Tales of Tuscaloosa: “The highest and most violent flood” (April 16, 1900) Featured

The Black Warrior River and part of Parker Towing Company’s fleet viewed from the Tuscaloosa Riverwalk. The Black Warrior River and part of Parker Towing Company’s fleet viewed from the Tuscaloosa Riverwalk. Jim Ezell

A raging torrent of muddy water swept past Tuscaloosa, completely submerging three closely spaced locks and dams. In the previous 32 hours, eight inches of rain had fallen and added to the already swollen river. University of Alabama President W. S. Wyman wrote that, “On April 16 there occurred the highest and most violent flood on the Black Warrior River ever known.” Fortunately, most of the city at that time sat safely above the water, and no lives were lost. There were other great floods, such as those of 1874, 1892, and 1979, but the spring flood of 1900 topped them all. 

 

The Black Warrior is a major river in Central and West Alabama. It flows into the Tombigbee at Demopolis and extends through Tuscaloosa and into Jefferson County, where it branches into the Sipsey, Mulberry, and Locust Forks. It is 169 river miles in length, with a drainage basin that includes parts of 15 counties. In the Tuscaloosa area, North River and Hurricane Creek are major tributaries. 

 

In the past, some considered it to be two separate rivers—the Black Warrior upstream from Tuscaloosa and the Warrior downstream. It has been said this was an attempt to increase spending for improvements, since Congress once appropriated funds on a per river basis. However, from the point of view of “fluvial geomorphology,” the science of how streams shape and are shaped by their surroundings, it could indeed be considered two rivers. 

 

Above Tuscaloosa, the Black Warrior flows through the Appalachian Plateau. For countless millennia, the river has slowly cut through layers of bedrock to create a stable channel with a relatively narrow floodplain. In many areas, it is lined with cliffs and bluffs. Before navigation locks were built, there were numerous shoals and waterfalls. 

 

Below Tuscaloosa lies the Coastal Plain, an area of little if any erosion resistant bedrock. There the river has created a broad flat floodplain. Like a slow-moving snake, the channel constantly changes position or meanders, eroding the outside of bends, while on the inside depositing sandbars that eventually become riverbanks. When bends expand too far, the river reroutes on a shorter path leaving channel remnants that become oxbow lakes and, eventually, swamps. Locally some of these include Snag, Moon, and Big Lakes near Fosters and Touson, Keaton, and Hull Lakes near Moundville. As oxbows slowly silt up they support cypress, tupelo gum, and other rooted vegetation, creating features such as Moody and Englewood Swamps. 

 

For most of the 19th century, Tuscaloosa was the head of navigation. Beginning in the 1890s, 11 locks were eventually built, making the entire Black Warrior navigable. All but one were built with locally quarried Pottsville sandstone. These structures were known as Locks 7 through 17. By the second half of the 20th century, the original locks were replaced with four high-lift locks, three located in Tuscaloosa County.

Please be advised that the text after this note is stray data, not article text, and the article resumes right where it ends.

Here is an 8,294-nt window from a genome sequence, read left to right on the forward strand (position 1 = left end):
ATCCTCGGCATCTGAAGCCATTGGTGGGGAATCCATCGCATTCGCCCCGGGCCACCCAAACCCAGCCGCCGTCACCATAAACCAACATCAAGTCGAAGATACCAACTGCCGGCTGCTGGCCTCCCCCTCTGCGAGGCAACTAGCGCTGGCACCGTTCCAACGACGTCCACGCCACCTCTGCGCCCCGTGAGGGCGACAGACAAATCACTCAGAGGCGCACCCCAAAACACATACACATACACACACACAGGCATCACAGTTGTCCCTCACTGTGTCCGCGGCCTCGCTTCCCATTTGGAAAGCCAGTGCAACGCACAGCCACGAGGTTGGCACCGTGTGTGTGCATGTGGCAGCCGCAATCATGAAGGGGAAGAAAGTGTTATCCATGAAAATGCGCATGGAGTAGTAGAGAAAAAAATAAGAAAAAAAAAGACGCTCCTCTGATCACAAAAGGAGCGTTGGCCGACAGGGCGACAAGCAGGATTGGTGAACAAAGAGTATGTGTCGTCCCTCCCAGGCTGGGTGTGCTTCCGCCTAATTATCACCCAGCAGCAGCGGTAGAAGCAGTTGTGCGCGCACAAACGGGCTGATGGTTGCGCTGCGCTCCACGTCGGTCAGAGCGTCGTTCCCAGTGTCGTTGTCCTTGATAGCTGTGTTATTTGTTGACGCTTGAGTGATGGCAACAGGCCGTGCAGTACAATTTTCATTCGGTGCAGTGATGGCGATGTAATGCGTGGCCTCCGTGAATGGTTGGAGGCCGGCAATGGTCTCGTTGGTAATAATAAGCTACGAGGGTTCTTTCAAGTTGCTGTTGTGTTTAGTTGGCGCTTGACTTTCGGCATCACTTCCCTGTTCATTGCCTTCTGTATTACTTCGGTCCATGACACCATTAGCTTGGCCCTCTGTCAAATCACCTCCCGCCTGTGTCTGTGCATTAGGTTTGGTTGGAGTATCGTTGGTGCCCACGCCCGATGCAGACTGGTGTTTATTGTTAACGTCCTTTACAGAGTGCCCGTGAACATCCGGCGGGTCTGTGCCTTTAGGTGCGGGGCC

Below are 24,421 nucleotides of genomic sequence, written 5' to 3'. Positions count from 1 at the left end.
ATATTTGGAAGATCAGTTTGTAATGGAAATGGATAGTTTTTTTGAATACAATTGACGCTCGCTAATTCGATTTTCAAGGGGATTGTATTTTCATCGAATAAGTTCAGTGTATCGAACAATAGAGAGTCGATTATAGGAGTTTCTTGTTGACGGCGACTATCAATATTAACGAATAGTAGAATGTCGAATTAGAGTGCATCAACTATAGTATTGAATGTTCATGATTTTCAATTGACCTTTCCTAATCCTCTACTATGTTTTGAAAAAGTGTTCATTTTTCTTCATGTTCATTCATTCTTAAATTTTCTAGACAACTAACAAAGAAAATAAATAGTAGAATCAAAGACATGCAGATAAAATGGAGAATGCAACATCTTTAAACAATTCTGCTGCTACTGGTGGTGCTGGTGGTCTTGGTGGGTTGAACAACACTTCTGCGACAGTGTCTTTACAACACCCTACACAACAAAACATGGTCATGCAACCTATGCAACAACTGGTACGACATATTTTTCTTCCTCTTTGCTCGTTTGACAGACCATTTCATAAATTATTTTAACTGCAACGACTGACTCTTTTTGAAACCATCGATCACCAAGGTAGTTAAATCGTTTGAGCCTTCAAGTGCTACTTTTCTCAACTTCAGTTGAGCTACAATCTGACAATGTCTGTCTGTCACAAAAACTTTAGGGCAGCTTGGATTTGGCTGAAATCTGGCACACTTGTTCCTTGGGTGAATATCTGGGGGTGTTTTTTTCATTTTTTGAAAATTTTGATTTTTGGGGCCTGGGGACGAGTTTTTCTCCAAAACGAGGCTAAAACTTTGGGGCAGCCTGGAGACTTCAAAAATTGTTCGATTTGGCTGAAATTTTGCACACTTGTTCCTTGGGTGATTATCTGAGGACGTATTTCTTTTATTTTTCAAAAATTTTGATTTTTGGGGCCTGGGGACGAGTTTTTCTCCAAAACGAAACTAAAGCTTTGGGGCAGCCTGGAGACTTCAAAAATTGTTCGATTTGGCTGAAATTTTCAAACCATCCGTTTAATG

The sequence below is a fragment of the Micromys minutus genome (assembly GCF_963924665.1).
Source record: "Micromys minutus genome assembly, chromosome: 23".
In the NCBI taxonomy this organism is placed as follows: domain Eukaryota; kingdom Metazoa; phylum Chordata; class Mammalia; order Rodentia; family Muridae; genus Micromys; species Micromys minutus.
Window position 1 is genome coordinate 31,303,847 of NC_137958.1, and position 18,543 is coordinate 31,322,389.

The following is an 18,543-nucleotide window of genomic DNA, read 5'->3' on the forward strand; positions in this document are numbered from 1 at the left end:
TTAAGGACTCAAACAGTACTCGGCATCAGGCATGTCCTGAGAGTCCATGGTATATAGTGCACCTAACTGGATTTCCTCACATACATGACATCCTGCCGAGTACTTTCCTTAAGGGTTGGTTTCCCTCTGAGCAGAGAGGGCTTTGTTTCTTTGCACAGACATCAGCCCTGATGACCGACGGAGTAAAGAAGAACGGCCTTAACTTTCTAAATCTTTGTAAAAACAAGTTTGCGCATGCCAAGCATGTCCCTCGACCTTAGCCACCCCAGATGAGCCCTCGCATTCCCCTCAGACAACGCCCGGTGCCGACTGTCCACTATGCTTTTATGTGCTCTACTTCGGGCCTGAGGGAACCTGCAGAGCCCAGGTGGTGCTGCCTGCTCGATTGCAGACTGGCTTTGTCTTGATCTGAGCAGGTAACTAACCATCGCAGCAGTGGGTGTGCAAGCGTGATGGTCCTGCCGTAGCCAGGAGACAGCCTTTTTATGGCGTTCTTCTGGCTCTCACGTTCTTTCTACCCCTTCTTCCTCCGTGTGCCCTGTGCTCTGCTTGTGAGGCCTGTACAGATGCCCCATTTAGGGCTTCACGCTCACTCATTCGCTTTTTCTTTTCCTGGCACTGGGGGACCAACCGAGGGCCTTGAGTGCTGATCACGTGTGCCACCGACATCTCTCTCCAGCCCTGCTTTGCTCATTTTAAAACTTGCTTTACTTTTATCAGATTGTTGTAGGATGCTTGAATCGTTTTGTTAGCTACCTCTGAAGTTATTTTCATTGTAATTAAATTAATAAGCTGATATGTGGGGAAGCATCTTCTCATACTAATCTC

Despite extensive modification, the Black Warrior and its tributaries are still home to a great variety of aquatic life. Recently, at least 130 species of fish have been documented, as well as 36 species of freshwater mussels (three times that found in all of Europe). It has been conjectured that these large numbers are due to a variety of habitats, long term geological stability, and a lack of glaciers during the Ice Ages. 

 

Central and West Alabama receive about 50 inches of rainfall annually, resulting in an average runoff of about a million gallons per day per square mile of watershed.  As a result, the average flow in the Black Warrior at Tuscaloosa is almost 8000 cubic feet per second, or about five billion gallons per day, more than enough for operating the locks and dams, generating power at three hydroelectric plants, and a number of other uses. 

 

For thousands of years, people from ancient Native Americans to today’s population have utilized the Black Warrior River. The river and its tributaries continue to serve as wildlife habitat while providing water, transportation, food, recreation, and power for more than a million people—almost a quarter of all Alabamians.  

 

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Jim Ezell

Local author and historian Jim Ezell is busily writing a collection of historical stories about the Druid City and surrounding areas, in hopes of publishing a book ahead of Tuscaloosa’s bicentennial celebration in 2019. What began as genealogy search in 1992 quickly turned into a much larger project. As Ezell searched through over a century of newspapers on microfilm at the University of Alabama’s Hoole Special Collections Library, he became fascinated by other articles about Tuscaloosa’s rich history.

Ezell was recently named Writer of the Year for 2015 by the Tuscaloosa Writers and Illustrators Guild. 

Druid City Living (DCL) is Tuscaloosa, Alabama's premier community newspaper, covering the great people, places and activities of the area.

 

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